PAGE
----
Tag Archives: Flash: Rebirth

SDCC 2011 Graphitti Designs/DC Direct Exclusive Flashpoint Zoom Pics *Updated*

For those of you who have been waiting for pictures of the San Diego Comic Con exclusive Professor Zoom, you need not wait any longer. Our very own friendly neighborhood webmaster and Flash historian, Kelson Vibber attended SDCC 2011 and managed to snag an exclusive DC Direct/Graphitti Designs Flashpoint Professor Zoom action figure. Let’s take a closer look:

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Opinion: Saying “Goodbye” to The Flash Story?

The new Flash Story begins in September.  This time around, there is no speculation about the focus of the book, or who will be behind the mask.  It looks like Flash’s new launch will take off without baggage – an all-new Flash for the all-new DC.

Well, sort of.

In the cases of Batman and Green Lantern, it has been announced that the stories and key elements will (more or less) continue.  In the cases of Superman and most other properties, the stories are looking more and more like a fresh and somewhat rootsy start.  For Flash, it appears the new series will be a pretty hard reset.

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Why I Don’t Like Barry Allen Generating the Speed Force

Flash: Rebirth featured a number of retcons, some of them explained away by time travel, others explained as new information, and others simply stated with no explanation at all. The most galling one to me was the revelation that the Speed Force is generated by Barry Allen with every step he runs, and that all other speedsters (including those who preceded him like Jay Garrick, Max Mercury, and Johnny Quick) depend on Barry’s existence for their own.

There are two things that bug me about this.

First: it doesn’t make sense. The speed force was introduced to do two things: provide a hand-wave explanation for the impossible physics of super-speed, and tie all speedsters’ origins together. Where do Flashes get their energy? The speed force. Simple, end of story. But now the speed force gets its energy from Barry Allen. So we’re right back where we started: Where does Barry get his energy?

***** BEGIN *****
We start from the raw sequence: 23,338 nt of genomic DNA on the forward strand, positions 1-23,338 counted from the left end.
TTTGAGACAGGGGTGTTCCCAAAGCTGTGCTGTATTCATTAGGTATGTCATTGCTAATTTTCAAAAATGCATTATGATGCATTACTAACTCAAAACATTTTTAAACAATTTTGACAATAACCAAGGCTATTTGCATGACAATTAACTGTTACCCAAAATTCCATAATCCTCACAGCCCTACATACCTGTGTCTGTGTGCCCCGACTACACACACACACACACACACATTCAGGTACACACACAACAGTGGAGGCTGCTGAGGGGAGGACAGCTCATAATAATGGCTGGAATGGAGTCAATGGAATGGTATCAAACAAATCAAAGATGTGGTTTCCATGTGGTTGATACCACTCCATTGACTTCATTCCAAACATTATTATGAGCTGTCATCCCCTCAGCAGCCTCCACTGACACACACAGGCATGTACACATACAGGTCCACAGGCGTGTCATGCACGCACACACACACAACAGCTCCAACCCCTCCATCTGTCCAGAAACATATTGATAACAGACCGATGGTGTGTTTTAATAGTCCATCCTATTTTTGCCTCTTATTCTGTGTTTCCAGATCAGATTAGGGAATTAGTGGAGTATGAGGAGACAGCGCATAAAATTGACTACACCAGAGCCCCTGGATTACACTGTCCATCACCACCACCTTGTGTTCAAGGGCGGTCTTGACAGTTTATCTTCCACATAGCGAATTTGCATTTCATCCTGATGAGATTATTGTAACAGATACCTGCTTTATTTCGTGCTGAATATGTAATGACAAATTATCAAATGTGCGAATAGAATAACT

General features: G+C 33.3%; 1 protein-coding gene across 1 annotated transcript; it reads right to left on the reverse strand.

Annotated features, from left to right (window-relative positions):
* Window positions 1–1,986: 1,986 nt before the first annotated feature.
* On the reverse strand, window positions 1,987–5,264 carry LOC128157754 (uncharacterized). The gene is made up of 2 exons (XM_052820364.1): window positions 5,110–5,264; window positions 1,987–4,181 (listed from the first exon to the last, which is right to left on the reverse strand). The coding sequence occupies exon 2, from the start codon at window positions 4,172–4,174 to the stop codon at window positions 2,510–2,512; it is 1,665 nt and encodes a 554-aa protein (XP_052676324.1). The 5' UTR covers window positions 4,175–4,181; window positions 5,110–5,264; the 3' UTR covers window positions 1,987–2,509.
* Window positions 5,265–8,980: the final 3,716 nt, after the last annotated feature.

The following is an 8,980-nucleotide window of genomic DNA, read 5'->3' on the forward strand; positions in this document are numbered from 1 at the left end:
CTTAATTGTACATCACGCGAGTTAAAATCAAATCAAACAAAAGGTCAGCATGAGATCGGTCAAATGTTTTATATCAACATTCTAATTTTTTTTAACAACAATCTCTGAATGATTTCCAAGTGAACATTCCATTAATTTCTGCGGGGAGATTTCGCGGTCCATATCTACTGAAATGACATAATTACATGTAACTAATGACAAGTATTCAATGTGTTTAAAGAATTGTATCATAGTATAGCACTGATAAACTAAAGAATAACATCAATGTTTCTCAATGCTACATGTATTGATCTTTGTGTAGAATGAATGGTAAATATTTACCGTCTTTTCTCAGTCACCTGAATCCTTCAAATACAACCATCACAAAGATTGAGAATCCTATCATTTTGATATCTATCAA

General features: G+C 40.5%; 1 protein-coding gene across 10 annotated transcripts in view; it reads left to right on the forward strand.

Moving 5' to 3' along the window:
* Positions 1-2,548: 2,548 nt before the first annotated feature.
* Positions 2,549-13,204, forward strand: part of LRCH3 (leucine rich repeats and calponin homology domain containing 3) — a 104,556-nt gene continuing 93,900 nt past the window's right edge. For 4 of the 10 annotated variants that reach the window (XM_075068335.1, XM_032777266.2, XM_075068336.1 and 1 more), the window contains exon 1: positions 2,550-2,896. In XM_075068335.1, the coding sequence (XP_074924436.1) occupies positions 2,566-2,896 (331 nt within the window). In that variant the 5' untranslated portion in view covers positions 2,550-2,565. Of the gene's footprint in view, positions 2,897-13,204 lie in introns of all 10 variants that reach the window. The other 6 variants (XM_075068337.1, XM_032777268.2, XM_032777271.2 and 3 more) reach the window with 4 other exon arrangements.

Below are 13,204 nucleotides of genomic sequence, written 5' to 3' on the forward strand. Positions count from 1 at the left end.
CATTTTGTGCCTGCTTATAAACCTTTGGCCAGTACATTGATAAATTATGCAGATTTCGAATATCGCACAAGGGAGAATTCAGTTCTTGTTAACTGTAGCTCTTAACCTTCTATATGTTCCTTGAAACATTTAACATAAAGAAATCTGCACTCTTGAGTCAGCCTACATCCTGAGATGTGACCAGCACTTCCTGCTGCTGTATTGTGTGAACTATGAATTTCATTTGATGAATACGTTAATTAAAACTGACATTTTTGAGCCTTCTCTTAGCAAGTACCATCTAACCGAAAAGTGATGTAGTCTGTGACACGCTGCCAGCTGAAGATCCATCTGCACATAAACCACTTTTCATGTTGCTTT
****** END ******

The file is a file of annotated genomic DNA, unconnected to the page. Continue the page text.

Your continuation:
Second: it elevates Barry Allen above all other Flashes permanently.

It wouldn’t be so bad if it were simply a matter of: Barry’s back, and here’s why he’s important now. That would be the same kind of thing Mark Waid did when he had Wally West become the first Flash to mainline the speed force and gain new powers, or that Bilson & DeMeo did when they had Bart Allen absorb the speed force. In those cases, it was still a progression, and you could imagine that whoever came next would follow in their footsteps and become the most important Flash now.

What bothers me is that they didn’t want to take that route. They instead wanted to take the route that Barry Allen was not only the most important Flash now, but that he has always been and always will be the most important Flash ever. It flat out tells us that we’ve been reading about a second-rate Flash for the last 25 years. I know there are people who hold that opinion, but it’s galling for it to be declared canon.

It’s like two kids trying to one-up each other in a bidding war, and one pulls out, “well, I bid infinity!” — and because it’s the author of the series, not to mention the Chief Creative Officer of the company, it sticks instead of getting laughed off.

Adapted from a comment made last year. I was reminded of it by this recent Reddit discussion: What’s your least favorite retcon?

Review: The Flash #8 – “Reverse-Flash: Rebirth”

Comic-book futures are constantly changing. We’ve seen four* major versions of the Legion of Super-Heroes, many different “true” versions of the near future, and a half-dozen variations on the eras that brought us villains like Abra Kadabra and the Reverse-Flash. Given the latter’s newfound obsession with changing history in Flash: Rebirth, it seems highly appropriate that his origin tale rewrites itself repeatedly over the course of the issue. It’s fascinating to watch the twists and turns as his life starts down one path, then stops, backs up, and takes another.

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Armchair Quarterbacking the Flash

Today’s guest post is by Perplexio.

Perhaps it’s because Geoff Johns has done such a brilliant job writing Green Lantern, or maybe it’s that he did such an excellent job writing Wally after Mark Waid had passed the torch and moved on that many fans are still reserving their judgment on how Geoff has been writing The Flash since Barry’s resurrection.

I’ll be honest I’ve found some of what Johns has done with the Flash title since Barry’s resurrection to be inspired. However, some of the things he’s written have left me scratching my head in bewilderment or nodding my head in chagrined disbelief. Continue reading